Spring began with a resounding thud: a Cherry Blossom Festival void of blossoms yet brimming with cold temperatures, strong winds, torrential rain and unexpected hail. The sight of the floats, the Cherry Blossom Princess gamely waving while perched on a convertible car’s seat, throngs of tourists posing in front of bare trees and days of canceled events rang hollow. The long, difficult winter has schools scrambling to make up an overage in snow days (10 snow days versus 4 budgeted). The beauty and excitement of winter’s Fist Snow lost its luster and evidence of an interminable, depressing winter dearth of color other than white (technically not a color) was everywhere. Early bloomers became late bloomers or no-shows and colorful crocuses were quickly tamped down with snow.

The long winter gave me plenty of time to think about all those bulbs, shrubs and trees so carefully planted last fall and eagerly anticipated for spring. I couldn’t help but wonder about their fate – we selected several unfamiliar (to me) varieties and my confidence level was shaky. The emotional gardener in me has been trying to develop a woodland area near the entrance to our garden.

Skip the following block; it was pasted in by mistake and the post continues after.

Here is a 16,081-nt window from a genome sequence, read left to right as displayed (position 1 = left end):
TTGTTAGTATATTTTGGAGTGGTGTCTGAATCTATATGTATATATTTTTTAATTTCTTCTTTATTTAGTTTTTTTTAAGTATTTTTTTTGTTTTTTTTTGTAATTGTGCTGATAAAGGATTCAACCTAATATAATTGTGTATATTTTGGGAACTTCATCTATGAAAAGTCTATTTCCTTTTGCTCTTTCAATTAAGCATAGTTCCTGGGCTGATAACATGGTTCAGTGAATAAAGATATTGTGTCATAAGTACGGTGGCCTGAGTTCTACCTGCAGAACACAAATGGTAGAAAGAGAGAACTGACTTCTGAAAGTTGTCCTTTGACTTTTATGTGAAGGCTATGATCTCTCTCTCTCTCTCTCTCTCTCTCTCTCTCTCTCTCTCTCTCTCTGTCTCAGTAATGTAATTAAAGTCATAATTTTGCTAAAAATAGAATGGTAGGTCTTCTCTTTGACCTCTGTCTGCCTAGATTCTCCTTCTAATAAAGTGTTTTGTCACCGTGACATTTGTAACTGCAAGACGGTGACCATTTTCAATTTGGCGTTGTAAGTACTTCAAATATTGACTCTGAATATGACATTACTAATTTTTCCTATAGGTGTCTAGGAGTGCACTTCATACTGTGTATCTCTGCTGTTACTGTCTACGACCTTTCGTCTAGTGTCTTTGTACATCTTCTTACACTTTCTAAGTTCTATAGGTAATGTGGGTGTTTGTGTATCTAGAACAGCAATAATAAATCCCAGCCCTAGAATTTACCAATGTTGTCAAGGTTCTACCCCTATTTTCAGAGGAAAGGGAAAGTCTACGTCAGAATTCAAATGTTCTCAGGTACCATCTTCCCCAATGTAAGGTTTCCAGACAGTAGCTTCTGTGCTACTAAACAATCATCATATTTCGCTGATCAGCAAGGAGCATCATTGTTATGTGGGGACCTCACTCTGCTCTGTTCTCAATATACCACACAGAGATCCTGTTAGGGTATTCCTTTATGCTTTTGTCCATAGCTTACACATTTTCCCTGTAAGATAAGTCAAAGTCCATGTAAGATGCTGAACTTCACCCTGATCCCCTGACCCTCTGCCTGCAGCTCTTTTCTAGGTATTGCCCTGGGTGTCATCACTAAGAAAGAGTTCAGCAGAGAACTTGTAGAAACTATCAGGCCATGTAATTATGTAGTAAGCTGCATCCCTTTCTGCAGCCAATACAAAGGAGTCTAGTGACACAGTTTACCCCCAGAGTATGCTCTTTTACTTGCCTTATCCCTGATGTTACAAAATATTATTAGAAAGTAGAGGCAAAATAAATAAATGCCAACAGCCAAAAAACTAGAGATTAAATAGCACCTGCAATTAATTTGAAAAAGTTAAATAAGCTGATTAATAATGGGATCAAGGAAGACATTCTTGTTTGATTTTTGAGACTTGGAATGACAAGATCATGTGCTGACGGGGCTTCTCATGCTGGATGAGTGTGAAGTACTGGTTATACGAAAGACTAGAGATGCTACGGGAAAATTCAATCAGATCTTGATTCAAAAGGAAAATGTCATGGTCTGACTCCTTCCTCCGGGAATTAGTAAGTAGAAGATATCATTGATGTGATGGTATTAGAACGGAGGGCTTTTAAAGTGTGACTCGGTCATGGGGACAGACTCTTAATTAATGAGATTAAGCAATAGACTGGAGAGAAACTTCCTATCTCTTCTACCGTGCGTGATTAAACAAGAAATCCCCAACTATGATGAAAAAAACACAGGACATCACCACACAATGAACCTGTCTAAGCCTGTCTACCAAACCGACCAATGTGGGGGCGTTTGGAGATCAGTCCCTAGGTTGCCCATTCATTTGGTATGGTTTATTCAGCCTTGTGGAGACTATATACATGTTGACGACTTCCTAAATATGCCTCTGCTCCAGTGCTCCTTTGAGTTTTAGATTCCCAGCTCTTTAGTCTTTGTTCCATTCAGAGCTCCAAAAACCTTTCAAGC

The catalyst? Wonderful childhood memories of hikes, picnics, field trips and adventures through a string of parks in Cleveland known as “The Emerald Necklace.” Even as a forced educational march in middle school, the parks were fun to explore (now that should tell you something). I remember we were given a sheet with pictures of native plants and animals and instructed to check them off when observed. We walked on the paths searching high and low for May apples, Goatsbeard, Turtleheads, Skunk Cabbage, Milkweed and Flying Dutchman Breeches. The names alone were inspiring. I love it when a common name actually makes identification a “eureka” moment.

An experienced, professional landscaper and gardener might have scoffed at the paltry wildflower section at Landon School’s annual Azalea Festival – as an emotional gardener, I coveted the slim pickings. Surely others would have snubbed a Jack in the Pulpit for $10.00 and two varieties of trillium but visions of checklists danced in my head.

Much of my garden is planted with emotion; plants awaken the senses and help stir memories, gardens augmented with cuttings and transplants from friends’ gardens encourage shared nature. Plants marking milestones and life cycle events enhance their aesthetics – the meaning that goes into those treasured additions help us to remember, celebrate and honor life’s occasions: whether joyful or difficult.